An Invitation to Abundant Life? Reflections on Isaiah 55:1-9

Lectionary Reflections
Isaiah 55:1-9
February 28, 2016
3rd Sunday in Lent

I am intrigued by the titles in italics that appear above chapters or parts of chapters in my NRSV Bible. These are hardly part of the Bible's text (though I have had a person or two imagine that they were!), and have obviously been supplied by the editors/translators who put this version together.

The one that appears above Isaiah 55, the entire chapter, is "An Invitation to Abundant Life." That appears innocuous enough. Surely, that phrase could be placed over any number of Bible passages; the Bible fairly majors in invitations to abundant life, does it not? But as I read the passage for today, I must ask whether that is finally what II-Isaiah, that grand poet of the Babylonian exile of Israel, has in mind with this final oracle of his prophecy. It could be said, and I hope to say it, that something quite different is in the prophet's pen than calling his hearers to some sort of abundant life, whatever the editors meant by that complex phrase.

I assume that the verse that has called forth the word "invitation" in the title is Isaiah 55:6-7, which is without doubt some kind of invitation for the readers/hearers to do something. "Seek YHWH when YHWH is to be found; call YHWH while YHWH is close. Let the wicked abandon their ways, and the evil their schemes and return to YHWH who will offer them womb-love, to our God, for that God will pardon vastly." Of course, this verse has quite often been used as a call to worship in more than a few services that I have been part of, and as such a call it is certainly a fitting invitation to worship God.

Still, I wonder if the next verses are not more significant in the thinking of the prophet. Here are verses 9 and 10: "Surely, my thoughts are not your thoughts, nor are your ways my ways, says YHWH. Just as the skies are higher than the earth, so are my ways higher than your ways and my thoughts higher than your thoughts." When juxtaposed with verses 6-7, these verses offer a kind of contradiction to the invitation to seek YHWH. In fact, verses 9 and 10 imply that you may seek YHWH, but the chances of actually finding YHWH are slim and none, because YHWH dwells in a place you cannot know and thinks in ways you cannot finally fathom.

If that is so, then the earlier verses take on a rather different cast. The passage begins with those marvelous lines that many have by heart: "Ho, all who thirst come to the waters; even you without silver, come buy and eat. Come, buy wine and milk without silver, with no price!" This sounds for all the world like a free cafeteria, where the food is plentiful and the drink inexhaustible, both to be had freely, because there are no price tags to be found. The backdrop for such a saying may be the difficulty that the exiles are having finding the basic necessities of life, food and drink. Yet, Isaiah 55:2 implies that the Israelite exiles in Babylon have in reality wasted their money on "that which is not bread" and have worked for "that which does not satisfy." Perhaps rather than an actual lack of food and drink, the prophet may be speaking metaphorically, referring to their lusting after idols, which were easily available in Babylon, and which Isaiah has made such rich and unforgettable fun of back in chapter 44. If that is what he means, then Isaiah's hearers have not been seeking YHWH at all but rather some kind of pale substitute like Marduk, city god of Babylon.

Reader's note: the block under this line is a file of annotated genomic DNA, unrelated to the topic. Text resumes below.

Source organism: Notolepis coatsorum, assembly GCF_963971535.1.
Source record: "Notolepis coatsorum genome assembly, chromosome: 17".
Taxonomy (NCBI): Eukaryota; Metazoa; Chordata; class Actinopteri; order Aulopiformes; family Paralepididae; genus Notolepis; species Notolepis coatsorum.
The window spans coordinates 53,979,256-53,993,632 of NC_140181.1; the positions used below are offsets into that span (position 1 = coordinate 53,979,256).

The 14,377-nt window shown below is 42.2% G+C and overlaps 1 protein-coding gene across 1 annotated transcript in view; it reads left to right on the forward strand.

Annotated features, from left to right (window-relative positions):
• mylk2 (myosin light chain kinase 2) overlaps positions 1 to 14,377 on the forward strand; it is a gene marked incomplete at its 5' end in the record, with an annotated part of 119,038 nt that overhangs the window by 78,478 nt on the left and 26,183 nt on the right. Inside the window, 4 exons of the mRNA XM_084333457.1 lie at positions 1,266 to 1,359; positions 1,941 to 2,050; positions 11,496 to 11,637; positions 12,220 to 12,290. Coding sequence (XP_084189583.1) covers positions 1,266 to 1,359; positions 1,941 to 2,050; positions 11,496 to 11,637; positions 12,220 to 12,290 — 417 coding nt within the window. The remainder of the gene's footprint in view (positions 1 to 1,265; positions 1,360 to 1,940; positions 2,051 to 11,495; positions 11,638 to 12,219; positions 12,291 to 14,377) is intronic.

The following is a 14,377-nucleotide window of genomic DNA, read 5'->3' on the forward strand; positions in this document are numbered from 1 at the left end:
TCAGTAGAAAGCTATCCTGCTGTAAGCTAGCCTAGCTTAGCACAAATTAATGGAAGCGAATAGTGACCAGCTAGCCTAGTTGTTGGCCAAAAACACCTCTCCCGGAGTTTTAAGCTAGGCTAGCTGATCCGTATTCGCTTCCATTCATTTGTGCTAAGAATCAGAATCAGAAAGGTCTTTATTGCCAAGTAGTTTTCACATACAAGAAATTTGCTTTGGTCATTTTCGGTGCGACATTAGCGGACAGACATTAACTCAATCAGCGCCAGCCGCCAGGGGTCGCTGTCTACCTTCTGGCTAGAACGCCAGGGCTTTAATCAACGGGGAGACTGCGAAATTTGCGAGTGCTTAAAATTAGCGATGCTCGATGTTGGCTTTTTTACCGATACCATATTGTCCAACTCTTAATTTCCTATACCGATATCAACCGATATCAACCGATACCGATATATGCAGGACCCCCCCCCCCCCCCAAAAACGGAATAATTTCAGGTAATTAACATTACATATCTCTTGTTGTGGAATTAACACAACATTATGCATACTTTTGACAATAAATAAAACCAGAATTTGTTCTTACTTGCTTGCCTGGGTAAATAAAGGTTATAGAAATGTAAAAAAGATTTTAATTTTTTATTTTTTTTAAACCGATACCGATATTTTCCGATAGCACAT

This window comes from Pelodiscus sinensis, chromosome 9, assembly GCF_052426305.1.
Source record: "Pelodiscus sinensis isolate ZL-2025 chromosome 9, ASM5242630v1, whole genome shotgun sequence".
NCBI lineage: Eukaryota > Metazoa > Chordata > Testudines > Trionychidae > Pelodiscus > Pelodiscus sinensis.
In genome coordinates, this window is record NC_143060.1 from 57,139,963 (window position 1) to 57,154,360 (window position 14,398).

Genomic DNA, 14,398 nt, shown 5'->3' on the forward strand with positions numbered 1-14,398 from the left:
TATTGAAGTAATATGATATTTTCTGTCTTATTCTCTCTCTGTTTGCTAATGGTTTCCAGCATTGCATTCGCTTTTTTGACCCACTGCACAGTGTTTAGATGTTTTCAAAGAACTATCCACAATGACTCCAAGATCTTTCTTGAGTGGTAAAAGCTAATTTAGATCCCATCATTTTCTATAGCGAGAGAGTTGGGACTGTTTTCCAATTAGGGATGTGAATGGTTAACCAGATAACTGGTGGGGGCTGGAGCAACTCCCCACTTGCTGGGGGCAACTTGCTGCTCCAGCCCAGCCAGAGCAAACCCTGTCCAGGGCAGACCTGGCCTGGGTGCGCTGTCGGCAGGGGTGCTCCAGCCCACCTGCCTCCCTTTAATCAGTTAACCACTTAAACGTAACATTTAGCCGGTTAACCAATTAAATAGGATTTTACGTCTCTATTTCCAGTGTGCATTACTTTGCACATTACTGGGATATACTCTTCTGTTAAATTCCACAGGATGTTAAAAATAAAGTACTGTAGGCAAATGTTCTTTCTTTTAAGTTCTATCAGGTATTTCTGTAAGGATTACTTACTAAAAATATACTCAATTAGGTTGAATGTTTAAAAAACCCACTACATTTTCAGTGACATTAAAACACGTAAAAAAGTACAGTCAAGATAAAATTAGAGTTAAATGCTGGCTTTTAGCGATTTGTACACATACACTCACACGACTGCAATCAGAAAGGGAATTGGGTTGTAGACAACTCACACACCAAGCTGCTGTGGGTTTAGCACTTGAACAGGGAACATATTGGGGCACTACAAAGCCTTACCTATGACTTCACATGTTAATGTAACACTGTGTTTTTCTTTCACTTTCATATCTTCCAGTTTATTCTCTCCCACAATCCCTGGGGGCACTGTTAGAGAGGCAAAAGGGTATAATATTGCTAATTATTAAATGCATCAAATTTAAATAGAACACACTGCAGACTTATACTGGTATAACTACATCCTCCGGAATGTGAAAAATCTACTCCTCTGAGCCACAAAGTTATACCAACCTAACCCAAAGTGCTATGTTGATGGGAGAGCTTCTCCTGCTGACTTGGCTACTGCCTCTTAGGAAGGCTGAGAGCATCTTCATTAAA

Whether Isaiah speaks literally or metaphorically, he then demands that the exiles "incline your ear, and come to me; listen that you may live" (Is. 55:3a). YHWH then promises them an "everlasting covenant," as it was manifested in YHWH's "unbreakable love for David," who YHWH made "a witness to the peoples, a leader and commander for the peoples" (Is. 55:3b-4). This is perhaps a reference to 2 Samuel 7, that chapter in the midst of the long David saga wherein David is not allowed to build a temple for YHWH, but is instead given an "eternal covenant," suggesting that YHWH will be with David and his descendants for all time. Those of us who know the David story in all of its sordid details roll our eyes when we read about YHWH's eternal covenant with such a rascal, yet by the time of the exile, some 400 years after David's death, it may be that Israel's second king's raunchy nature has receded in the minds of the people and has been replaced with a memory of his great abilities as leader and commander. In their exile, the displaced Israelites are much in need of a God-chosen leader!

But now follows some odd statements about what will happen when Israel in fact returns to YHWH. "Without a doubt, nations you do not know you will call; indeed, nations that do not know you will run to you, for the sake of YHWH, your God, the Holy One of Israel, who has glorified you" (Is. 55:5). This is a decidedly peculiar picture of the work of the exiles of Israel. They are in exile, far from their homeland, a place they will inhabit for two full generations. Indeed, more than a few of them have no memory of Israel at all, having been born in Babylon, having been raised there, having witnessed a Babylonian way of life from their youth. Now Isaiah tells them that they will summon nations they have never heard of, while equally unknown peoples will run toward them, because YHWH has glorified the exiles. But just how are these exiles glorious? How are they to call unknown people, and why will other unknowns stream toward them? And for what purpose?

12/2/2022 9:10:30 PM
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  • John Holbert
    About John Holbert
    John C. Holbert is the Lois Craddock Perkins Professor Emeritus of Homiletics at Perkins School of Theology in Dallas, TX.